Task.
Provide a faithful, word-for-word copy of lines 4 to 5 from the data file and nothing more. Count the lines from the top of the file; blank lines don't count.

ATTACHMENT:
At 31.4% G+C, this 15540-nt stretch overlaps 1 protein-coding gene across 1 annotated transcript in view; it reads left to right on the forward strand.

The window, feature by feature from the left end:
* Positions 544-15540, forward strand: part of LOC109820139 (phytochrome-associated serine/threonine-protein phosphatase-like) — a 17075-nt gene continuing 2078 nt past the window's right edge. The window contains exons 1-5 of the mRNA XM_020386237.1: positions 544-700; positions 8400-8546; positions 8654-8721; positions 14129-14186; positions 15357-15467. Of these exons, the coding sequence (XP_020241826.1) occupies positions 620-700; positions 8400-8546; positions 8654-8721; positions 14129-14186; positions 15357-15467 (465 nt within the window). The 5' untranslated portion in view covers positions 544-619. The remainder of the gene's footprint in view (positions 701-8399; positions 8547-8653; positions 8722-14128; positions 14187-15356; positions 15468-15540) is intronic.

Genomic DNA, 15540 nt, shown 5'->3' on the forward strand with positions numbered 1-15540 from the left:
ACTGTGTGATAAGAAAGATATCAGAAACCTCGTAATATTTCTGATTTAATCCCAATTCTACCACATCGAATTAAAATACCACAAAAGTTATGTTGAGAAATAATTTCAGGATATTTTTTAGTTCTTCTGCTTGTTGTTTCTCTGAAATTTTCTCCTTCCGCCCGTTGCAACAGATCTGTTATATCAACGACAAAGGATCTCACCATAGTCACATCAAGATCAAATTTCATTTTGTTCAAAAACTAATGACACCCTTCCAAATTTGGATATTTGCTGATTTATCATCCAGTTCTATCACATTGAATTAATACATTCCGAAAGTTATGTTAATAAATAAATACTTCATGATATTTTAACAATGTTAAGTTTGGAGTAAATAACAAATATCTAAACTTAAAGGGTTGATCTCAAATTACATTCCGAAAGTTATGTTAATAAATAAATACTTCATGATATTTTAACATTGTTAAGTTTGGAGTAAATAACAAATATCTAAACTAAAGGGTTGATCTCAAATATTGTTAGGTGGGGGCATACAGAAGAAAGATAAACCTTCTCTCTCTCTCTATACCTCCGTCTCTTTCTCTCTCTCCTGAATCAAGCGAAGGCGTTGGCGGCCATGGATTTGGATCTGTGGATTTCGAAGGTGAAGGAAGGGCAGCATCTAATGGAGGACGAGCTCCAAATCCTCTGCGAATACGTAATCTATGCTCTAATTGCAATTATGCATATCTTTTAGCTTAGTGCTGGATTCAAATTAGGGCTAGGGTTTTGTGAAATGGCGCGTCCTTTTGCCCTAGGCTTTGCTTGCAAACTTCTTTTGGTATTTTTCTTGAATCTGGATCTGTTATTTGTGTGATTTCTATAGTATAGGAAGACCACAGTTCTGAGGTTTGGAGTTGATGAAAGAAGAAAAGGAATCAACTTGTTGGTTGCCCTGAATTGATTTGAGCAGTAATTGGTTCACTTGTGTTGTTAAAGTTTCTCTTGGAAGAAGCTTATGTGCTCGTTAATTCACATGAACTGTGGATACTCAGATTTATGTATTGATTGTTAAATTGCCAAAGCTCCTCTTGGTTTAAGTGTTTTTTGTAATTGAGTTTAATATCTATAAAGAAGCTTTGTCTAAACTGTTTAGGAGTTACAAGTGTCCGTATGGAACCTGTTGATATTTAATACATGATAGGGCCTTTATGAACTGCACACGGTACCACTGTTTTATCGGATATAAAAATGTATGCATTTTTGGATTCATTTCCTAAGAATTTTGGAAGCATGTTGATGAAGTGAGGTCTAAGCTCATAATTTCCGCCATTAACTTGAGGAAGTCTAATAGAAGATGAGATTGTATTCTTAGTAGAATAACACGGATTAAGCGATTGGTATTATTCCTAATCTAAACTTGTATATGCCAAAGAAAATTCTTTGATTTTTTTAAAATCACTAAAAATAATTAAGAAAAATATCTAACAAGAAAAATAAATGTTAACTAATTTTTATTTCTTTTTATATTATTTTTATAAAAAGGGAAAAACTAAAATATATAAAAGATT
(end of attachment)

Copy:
Genomic DNA, 15540 nt, shown 5'->3' on the forward strand with positions numbered 1-15540 from the left:
ACTGTGTGATAAGAAAGATATCAGAAACCTCGTAATATTTCTGATTTAATCCCAATTCTACCACATCGAATTAAAATACCACAAAAGTTATGTTGAGAAATAATTTCAGGATATTTTTTAGTTCTTCTGCTTGTTGTTTCTCTGAAATTTTCTCCTTCCGCCCGTTGCAACAGATCTGTTATATCAACGACAAAGGATCTCACCATAGTCACATCAAGATCAAATTTCATTTTGTTCAAAAACTAATGACACCCTTCCAAATTTGGATATTTGCTGATTTATCATCCAGTTCTATCACATTGAATTAATACATTCCGAAAGTTATGTTAATAAATAAATACTTCATGATATTTTAACAATGTTAAGTTTGGAGTAAATAACAAATATCTAAACTTAAAGGGTTGATCTCAAATTACATTCCGAAAGTTATGTTAATAAATAAATACTTCATGATATTTTAACATTGTTAAGTTTGGAGTAAATAACAAATATCTAAACTAAAGGGTTGATCTCAAATATTGTTAGGTGGGGGCATACAGAAGAAAGATAAACCTTCTCTCTCTCTCTATACCTCCGTCTCTTTCTCTCTCTCCTGAATCAAGCGAAGGCGTTGGCGGCCATGGATTTGGATCTGTGGATTTCGAAGGTGAAGGAAGGGCAGCATCTAATGGAGGACGAGCTCCAAATCCTCTGCGAATACGTAATCTATGCTCTAATTGCAATTATGCATATCTTTTAGCTTAGTGCTGGATTCAAATTAGGGCTAGGGTTTTGTGAAATGGCGCGTCCTTTTGCCCTAGGCTTTGCTTGCAAACTTCTTTTGGTATTTTTCTTGAATCTGGATCTGTTATTTGTGTGATTTCTATAGTATAGGAAGACCACAGTTCTGAGGTTTGGAGTTGATGAAAGAAGAAAAGGAATCAACTTGTTGGTTGCCCTGAATTGATTTGAGCAGTAATTGGTTCACTTGTGTTGTTAAAGTTTCTCTTGGAAGAAGCTTATGTGCTCGTTAATTCACATGAACTGTGGATACTCAGATTTATGTATTGATTGTTAAATTGCCAAAGCTCCTCTTGGTTTAAGTGTTTTTTGTAATTGAGTTTAATATCTATAAAGAAGCTTTGTCTAAACTGTTTAGGAGTTACAAGTGTCCGTATGGAACCTGTTGATATTTAATACATGATAGGGCCTTTATGAACTGCACACGGTACCACTGTTTTATCGGATATAAAAATGTATGCATTTTTGGATTCATTTCCTAAGAATTTTGGAAGCATGTTGATGAAGTGAGGTCTAAGCTCATAATTTCCGCCATTAACTTGAGGAAGTCTAATAGAAGATGAGATTGTATTCTTAGTAGAATAACACGGATTAAGCGATTGGTATTATTCCTAATCTAAACTTGTATATGCCAAAGAAAATTCTTTGATTTTTTTAAAATCACTAAAAATAATTAAGAAAAATATCTAACAAGAAAAATAAATGTTAACTAATTTTTATTTCTTTTTATATTATTTTTATAAAAAGGGAAAAACTAAAATATATAAAAGATT